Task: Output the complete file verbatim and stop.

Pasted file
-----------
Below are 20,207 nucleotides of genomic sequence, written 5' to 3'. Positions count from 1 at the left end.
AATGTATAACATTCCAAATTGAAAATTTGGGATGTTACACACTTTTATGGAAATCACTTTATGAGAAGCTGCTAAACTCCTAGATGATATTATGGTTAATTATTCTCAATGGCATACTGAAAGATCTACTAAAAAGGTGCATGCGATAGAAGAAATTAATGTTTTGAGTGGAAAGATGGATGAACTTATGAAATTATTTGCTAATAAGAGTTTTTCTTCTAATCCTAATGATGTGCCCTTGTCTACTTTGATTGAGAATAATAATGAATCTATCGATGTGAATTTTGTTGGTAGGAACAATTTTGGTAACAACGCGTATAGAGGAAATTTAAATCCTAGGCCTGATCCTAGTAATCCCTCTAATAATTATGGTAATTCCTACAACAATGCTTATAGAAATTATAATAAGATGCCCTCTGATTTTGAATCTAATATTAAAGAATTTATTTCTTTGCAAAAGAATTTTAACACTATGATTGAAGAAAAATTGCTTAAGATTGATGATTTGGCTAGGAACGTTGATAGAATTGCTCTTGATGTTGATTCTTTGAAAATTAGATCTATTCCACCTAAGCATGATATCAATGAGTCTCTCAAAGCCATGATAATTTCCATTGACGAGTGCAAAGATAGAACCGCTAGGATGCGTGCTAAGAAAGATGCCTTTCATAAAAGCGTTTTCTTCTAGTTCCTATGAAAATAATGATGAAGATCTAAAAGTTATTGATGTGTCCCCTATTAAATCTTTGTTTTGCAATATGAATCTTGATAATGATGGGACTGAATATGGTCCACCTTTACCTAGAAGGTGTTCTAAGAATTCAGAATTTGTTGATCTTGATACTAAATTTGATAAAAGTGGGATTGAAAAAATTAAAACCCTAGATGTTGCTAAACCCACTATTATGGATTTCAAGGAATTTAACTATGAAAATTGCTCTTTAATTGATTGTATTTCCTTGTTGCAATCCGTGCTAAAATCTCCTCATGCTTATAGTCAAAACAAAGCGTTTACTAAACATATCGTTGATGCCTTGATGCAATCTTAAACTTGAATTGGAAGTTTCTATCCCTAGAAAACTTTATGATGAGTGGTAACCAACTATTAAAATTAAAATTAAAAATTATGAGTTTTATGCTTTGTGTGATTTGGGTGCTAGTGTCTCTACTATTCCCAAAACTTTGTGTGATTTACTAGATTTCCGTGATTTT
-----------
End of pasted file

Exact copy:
Below are 20,207 nucleotides of genomic sequence, written 5' to 3'. Positions count from 1 at the left end.
AATGTATAACATTCCAAATTGAAAATTTGGGATGTTACACACTTTTATGGAAATCACTTTATGAGAAGCTGCTAAACTCCTAGATGATATTATGGTTAATTATTCTCAATGGCATACTGAAAGATCTACTAAAAAGGTGCATGCGATAGAAGAAATTAATGTTTTGAGTGGAAAGATGGATGAACTTATGAAATTATTTGCTAATAAGAGTTTTTCTTCTAATCCTAATGATGTGCCCTTGTCTACTTTGATTGAGAATAATAATGAATCTATCGATGTGAATTTTGTTGGTAGGAACAATTTTGGTAACAACGCGTATAGAGGAAATTTAAATCCTAGGCCTGATCCTAGTAATCCCTCTAATAATTATGGTAATTCCTACAACAATGCTTATAGAAATTATAATAAGATGCCCTCTGATTTTGAATCTAATATTAAAGAATTTATTTCTTTGCAAAAGAATTTTAACACTATGATTGAAGAAAAATTGCTTAAGATTGATGATTTGGCTAGGAACGTTGATAGAATTGCTCTTGATGTTGATTCTTTGAAAATTAGATCTATTCCACCTAAGCATGATATCAATGAGTCTCTCAAAGCCATGATAATTTCCATTGACGAGTGCAAAGATAGAACCGCTAGGATGCGTGCTAAGAAAGATGCCTTTCATAAAAGCGTTTTCTTCTAGTTCCTATGAAAATAATGATGAAGATCTAAAAGTTATTGATGTGTCCCCTATTAAATCTTTGTTTTGCAATATGAATCTTGATAATGATGGGACTGAATATGGTCCACCTTTACCTAGAAGGTGTTCTAAGAATTCAGAATTTGTTGATCTTGATACTAAATTTGATAAAAGTGGGATTGAAAAAATTAAAACCCTAGATGTTGCTAAACCCACTATTATGGATTTCAAGGAATTTAACTATGAAAATTGCTCTTTAATTGATTGTATTTCCTTGTTGCAATCCGTGCTAAAATCTCCTCATGCTTATAGTCAAAACAAAGCGTTTACTAAACATATCGTTGATGCCTTGATGCAATCTTAAACTTGAATTGGAAGTTTCTATCCCTAGAAAACTTTATGATGAGTGGTAACCAACTATTAAAATTAAAATTAAAAATTATGAGTTTTATGCTTTGTGTGATTTGGGTGCTAGTGTCTCTACTATTCCCAAAACTTTGTGTGATTTACTAGATTTCCGTGATTTT